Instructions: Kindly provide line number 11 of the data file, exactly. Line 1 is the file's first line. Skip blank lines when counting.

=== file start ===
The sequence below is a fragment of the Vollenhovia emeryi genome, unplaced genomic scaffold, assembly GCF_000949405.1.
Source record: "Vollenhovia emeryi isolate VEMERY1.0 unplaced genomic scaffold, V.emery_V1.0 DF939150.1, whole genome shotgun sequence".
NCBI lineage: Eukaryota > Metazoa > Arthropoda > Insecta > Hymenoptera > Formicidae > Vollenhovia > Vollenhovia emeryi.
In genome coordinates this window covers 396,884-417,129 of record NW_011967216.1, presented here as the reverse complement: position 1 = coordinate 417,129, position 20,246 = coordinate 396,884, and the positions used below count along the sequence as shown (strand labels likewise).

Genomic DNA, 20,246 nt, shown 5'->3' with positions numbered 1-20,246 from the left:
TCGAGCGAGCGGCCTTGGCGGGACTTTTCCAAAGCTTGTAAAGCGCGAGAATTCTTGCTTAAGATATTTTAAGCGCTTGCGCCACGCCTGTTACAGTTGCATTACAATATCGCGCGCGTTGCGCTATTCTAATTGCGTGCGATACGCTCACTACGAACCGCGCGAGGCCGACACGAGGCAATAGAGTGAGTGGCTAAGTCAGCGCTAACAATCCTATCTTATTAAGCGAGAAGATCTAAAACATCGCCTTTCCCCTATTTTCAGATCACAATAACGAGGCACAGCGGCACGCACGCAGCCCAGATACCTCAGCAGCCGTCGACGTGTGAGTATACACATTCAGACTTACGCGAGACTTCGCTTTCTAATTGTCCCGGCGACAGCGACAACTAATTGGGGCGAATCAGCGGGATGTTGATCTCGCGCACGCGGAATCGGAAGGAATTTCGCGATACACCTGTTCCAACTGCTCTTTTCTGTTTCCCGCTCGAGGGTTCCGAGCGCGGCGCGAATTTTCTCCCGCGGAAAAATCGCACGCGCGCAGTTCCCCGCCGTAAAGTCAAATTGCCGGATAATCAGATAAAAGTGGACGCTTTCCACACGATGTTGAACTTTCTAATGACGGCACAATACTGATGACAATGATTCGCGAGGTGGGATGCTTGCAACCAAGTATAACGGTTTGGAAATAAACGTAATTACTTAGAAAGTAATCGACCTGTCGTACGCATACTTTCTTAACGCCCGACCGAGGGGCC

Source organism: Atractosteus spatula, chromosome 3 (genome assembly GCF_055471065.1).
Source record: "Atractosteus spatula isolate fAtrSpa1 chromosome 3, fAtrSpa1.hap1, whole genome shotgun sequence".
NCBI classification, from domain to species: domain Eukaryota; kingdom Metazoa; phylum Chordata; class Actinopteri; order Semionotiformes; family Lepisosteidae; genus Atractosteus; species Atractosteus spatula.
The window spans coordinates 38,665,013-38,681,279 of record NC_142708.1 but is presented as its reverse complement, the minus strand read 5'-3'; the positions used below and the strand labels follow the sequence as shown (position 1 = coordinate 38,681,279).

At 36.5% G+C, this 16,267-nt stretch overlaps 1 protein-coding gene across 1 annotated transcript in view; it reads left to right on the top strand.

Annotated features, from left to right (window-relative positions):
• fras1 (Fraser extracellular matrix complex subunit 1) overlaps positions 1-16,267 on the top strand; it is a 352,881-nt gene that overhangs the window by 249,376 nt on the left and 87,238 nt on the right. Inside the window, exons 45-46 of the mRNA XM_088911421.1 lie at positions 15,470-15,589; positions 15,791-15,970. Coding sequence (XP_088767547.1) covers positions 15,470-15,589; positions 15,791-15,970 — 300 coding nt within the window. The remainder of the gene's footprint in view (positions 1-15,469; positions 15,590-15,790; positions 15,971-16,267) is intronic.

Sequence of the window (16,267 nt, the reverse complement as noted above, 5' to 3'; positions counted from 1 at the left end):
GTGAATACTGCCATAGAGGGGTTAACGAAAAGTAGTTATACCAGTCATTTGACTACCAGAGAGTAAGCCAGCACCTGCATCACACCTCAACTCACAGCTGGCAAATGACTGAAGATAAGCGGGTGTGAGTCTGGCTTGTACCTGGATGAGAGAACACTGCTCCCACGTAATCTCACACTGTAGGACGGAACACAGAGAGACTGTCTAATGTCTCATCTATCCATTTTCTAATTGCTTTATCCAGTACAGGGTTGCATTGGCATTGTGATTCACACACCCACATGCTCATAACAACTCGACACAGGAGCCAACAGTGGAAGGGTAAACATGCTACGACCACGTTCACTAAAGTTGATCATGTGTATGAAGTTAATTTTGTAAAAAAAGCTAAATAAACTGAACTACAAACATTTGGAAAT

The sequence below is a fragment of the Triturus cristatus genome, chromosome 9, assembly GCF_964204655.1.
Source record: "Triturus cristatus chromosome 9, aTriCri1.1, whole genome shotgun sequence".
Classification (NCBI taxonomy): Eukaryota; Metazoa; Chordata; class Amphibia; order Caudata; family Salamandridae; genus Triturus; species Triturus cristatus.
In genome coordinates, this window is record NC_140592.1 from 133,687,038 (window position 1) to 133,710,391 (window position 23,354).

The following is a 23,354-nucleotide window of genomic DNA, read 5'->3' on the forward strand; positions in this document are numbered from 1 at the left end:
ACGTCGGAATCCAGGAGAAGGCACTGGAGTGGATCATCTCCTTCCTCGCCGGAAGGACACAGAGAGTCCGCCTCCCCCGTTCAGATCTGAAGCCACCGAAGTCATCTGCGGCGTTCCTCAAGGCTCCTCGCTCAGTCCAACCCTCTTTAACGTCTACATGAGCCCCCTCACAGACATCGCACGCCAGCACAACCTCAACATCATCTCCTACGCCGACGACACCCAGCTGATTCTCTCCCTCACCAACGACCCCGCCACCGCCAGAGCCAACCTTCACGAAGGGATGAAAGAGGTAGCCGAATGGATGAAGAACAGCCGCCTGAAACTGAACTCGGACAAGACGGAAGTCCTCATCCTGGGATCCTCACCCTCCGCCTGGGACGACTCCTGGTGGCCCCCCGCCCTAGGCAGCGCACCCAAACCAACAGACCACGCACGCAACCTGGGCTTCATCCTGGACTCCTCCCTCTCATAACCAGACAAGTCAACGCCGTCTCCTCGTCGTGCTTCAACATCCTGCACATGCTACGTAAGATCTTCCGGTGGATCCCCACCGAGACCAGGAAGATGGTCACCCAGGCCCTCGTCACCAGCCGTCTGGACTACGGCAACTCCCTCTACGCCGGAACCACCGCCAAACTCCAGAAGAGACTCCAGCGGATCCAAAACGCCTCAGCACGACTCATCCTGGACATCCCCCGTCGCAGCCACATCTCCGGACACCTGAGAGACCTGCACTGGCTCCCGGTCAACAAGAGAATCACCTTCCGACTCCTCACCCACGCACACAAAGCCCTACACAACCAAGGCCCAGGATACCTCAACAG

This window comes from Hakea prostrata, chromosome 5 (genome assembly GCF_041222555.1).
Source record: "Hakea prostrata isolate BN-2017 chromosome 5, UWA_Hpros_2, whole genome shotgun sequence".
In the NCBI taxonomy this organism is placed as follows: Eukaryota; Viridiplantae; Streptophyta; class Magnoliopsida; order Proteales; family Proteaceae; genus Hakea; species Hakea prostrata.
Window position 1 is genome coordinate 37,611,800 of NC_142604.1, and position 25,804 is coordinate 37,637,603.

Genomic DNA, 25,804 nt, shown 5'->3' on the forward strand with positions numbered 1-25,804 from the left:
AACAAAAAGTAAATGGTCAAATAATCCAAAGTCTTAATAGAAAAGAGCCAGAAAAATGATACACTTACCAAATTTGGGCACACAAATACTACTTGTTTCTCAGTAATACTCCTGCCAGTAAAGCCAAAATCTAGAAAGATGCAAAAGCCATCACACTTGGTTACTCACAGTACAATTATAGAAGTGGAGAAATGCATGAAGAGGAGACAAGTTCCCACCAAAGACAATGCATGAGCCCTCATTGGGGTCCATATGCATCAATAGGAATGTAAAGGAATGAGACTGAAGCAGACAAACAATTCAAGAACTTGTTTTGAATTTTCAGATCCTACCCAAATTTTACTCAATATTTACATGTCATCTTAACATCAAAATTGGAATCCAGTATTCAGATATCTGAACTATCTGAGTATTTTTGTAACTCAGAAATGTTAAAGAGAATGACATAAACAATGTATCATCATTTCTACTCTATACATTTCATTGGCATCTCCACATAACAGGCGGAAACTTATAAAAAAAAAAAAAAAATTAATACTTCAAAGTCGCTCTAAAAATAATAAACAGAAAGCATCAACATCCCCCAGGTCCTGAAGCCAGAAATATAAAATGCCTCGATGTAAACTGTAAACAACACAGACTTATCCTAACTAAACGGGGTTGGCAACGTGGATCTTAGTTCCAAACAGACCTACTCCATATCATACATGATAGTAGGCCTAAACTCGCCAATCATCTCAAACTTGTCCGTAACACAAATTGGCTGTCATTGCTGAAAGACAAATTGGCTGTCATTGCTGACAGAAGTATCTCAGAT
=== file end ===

At 36.5% G+C, this 16,267-nt stretch overlaps 1 protein-coding gene across 1 annotated transcript in view; it reads left to right on the top strand.